Here’s a point for consideration: entrepreneurship is fundamentally about freedom.


I’ve heard it said that “if I borrow money from a friend, I have to pay him back eventually. And I’ll be thinking about it until I do, because I know he’s counting on it. The same thing happens when you borrow investor money”.


Most entrepreneurs found themselves in business because they felt constrained by being tied to their boss or their boss’s company. They had an original idea they wanted to pursue without being tied down by someone else’s rules. When you take in money from a VC you might find this is similar to being governed by your former CEO, and you might lose some of that freedom. On the flipside, you pick up the support of additional minds and experience that might open doors to really propel your business to new heights – so weighing up the pros and cons in relation to your objectives sits at the heart of the fund raising process.


When you’re dependent on investors, eventually, your company might stop looking like the company you started, and there’s not much you can do about it. This may be because investors opened doors for you that you hadn’t considered possible, but it may also be because the investment board had influence and ambition that’s not entirely aligned with your original plans.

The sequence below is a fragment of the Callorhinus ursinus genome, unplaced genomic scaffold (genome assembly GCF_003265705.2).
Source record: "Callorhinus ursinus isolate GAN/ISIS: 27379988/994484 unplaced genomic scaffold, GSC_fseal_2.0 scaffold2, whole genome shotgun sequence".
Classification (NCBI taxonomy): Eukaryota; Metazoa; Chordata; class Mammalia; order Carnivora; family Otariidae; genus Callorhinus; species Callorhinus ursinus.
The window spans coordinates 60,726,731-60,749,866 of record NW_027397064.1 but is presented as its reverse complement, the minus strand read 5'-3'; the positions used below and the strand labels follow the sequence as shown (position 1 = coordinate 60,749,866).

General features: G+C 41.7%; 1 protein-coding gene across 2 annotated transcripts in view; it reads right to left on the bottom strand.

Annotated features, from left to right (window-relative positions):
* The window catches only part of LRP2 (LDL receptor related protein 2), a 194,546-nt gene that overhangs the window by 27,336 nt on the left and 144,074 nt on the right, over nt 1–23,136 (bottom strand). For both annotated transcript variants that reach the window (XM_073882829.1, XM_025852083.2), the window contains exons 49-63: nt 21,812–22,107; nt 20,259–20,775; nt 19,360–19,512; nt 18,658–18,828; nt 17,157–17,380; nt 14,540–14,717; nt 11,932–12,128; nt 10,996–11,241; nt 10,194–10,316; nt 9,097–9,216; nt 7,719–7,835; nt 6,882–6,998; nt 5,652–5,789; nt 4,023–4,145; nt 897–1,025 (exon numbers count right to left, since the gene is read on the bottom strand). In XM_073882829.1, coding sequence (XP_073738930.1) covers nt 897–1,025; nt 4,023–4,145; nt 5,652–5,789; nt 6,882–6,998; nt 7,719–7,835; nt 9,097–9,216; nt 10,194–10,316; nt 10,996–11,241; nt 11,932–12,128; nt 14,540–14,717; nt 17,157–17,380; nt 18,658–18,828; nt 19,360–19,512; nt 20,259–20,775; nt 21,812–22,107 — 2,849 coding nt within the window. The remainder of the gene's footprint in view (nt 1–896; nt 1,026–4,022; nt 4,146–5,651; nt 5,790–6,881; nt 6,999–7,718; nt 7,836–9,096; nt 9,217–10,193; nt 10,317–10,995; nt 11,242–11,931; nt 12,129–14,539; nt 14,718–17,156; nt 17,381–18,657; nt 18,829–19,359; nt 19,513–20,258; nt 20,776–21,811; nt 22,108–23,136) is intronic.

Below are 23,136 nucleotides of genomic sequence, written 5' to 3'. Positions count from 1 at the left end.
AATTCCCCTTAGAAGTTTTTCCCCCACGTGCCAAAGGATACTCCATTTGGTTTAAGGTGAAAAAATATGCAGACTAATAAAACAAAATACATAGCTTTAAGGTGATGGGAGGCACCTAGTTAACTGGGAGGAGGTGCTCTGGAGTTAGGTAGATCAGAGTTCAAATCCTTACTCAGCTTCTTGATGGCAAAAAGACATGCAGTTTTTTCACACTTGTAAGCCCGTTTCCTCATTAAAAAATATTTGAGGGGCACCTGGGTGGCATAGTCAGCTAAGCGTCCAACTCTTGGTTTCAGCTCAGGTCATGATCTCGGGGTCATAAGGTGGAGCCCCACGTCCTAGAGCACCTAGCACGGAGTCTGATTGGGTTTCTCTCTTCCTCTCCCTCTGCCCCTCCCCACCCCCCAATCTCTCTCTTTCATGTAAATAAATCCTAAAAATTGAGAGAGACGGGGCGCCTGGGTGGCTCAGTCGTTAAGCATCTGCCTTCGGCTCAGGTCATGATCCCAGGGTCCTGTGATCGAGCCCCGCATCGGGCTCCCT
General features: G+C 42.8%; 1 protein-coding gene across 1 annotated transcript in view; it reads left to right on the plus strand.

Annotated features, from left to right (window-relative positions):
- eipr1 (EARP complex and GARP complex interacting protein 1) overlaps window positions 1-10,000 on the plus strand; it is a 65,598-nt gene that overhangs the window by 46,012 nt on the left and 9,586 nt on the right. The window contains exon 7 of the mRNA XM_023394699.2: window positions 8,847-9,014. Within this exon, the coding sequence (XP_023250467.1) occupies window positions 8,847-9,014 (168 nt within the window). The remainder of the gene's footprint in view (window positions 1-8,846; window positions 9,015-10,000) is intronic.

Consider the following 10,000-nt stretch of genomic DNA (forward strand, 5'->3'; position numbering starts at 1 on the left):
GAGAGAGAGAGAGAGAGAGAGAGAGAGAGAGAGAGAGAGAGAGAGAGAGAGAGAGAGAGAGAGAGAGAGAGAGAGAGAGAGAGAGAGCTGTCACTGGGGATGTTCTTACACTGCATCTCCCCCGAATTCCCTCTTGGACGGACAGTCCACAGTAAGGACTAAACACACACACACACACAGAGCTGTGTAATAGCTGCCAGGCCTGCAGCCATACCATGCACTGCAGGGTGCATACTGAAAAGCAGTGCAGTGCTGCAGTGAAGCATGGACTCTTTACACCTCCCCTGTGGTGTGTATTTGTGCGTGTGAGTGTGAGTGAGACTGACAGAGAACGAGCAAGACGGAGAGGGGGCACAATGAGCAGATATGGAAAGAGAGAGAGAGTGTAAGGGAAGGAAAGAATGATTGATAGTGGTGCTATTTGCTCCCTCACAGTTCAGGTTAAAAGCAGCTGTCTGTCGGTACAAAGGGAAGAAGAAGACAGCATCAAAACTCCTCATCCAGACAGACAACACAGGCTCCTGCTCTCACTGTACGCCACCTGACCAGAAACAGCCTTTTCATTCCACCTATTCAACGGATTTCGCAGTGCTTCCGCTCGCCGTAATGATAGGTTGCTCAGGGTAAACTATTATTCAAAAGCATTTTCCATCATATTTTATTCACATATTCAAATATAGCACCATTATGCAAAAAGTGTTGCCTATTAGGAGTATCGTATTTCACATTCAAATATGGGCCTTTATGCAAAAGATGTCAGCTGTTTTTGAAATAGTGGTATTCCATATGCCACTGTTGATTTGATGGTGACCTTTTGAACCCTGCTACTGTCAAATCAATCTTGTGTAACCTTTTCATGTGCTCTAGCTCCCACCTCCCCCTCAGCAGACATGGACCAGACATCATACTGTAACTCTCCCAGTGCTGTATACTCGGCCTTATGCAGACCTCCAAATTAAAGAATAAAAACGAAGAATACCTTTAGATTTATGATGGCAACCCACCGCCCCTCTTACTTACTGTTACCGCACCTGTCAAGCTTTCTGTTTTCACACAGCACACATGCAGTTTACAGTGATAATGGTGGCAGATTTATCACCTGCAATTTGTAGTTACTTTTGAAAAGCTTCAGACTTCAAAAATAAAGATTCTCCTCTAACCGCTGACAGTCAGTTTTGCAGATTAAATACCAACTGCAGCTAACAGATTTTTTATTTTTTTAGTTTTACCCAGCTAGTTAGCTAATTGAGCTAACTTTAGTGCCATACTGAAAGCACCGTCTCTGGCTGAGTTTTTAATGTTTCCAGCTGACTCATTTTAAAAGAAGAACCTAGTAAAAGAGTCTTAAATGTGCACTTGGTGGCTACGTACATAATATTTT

Also consider that if you’re too focused on fundraising, you might be overlooking what’s most important. Entrepreneurs often find that by focusing on what really matters – that is, what you’re selling and the customers you’re serving – the money comes to you. As an entrepreneur, you have to be self-sufficient.


As a final thought, it could be said that the goal of entrepreneurship is to become a business owner by building a product or service that lasts for years, even decades and beyond. This is what separates the true entrepreneurs from those who simply own a business. Keeping your ambition aligned more closely to this notion, and less to the single goal of raising as much money as you can, does much to separate you from the rest of the crowd.

Coffee with a fund manager

At recent catch-up-over-coffee mornings with a couple of the fund managers we work with, the topic of conversation pivoted around corporate private equity at our advisory arm, and real estate developments of varying types. The travel across town to take my seat at the table affords time to read the business pages in the day’s paper – and to gauge whether news from the coffee table runs either in parallel or in contrast with the editorials of the day. After all, every paper will report its quota of economic and financial malaise!

Positively, the drive of those funds to deploy into new investments is still as strong ever, which aligns with the interest we continue to enjoy from investors taking part in the current opportunities at Axial Capital. Granted the positivity will be more lacklustre in some sectors as compared with others (if you’d co-invested with Mike Ashley in Debenhams your stock ticker may not inspire too much confidence at this point..). The point being that, whilst negative headlines continue to hold their share of newspaper square inches, coffee with an active fund manager now and then continues puts a positive light on the general economic undercurrent.